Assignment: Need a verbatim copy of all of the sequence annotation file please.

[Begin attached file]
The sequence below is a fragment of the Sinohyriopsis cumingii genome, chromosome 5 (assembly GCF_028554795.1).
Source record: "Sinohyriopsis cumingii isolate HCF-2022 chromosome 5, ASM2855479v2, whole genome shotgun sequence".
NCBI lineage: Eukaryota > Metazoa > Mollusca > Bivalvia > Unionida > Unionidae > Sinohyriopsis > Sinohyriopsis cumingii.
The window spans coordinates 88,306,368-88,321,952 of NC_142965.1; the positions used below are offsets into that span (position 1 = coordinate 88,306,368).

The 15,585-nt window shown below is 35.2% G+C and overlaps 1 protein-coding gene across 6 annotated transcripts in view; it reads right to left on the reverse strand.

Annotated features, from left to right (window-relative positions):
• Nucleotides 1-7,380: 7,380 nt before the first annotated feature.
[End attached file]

The sequence below is a fragment of the Sinohyriopsis cumingii genome, chromosome 5 (assembly GCF_028554795.1).
Source record: "Sinohyriopsis cumingii isolate HCF-2022 chromosome 5, ASM2855479v2, whole genome shotgun sequence".
NCBI lineage: Eukaryota > Metazoa > Mollusca > Bivalvia > Unionida > Unionidae > Sinohyriopsis > Sinohyriopsis cumingii.
The window spans coordinates 88,306,368-88,321,952 of NC_142965.1; the positions used below are offsets into that span (position 1 = coordinate 88,306,368).

The 15,585-nt window shown below is 35.2% G+C and overlaps 1 protein-coding gene across 6 annotated transcripts in view; it reads right to left on the reverse strand.

Annotated features, from left to right (window-relative positions):
• Nucleotides 1-7,380: 7,380 nt before the first annotated feature.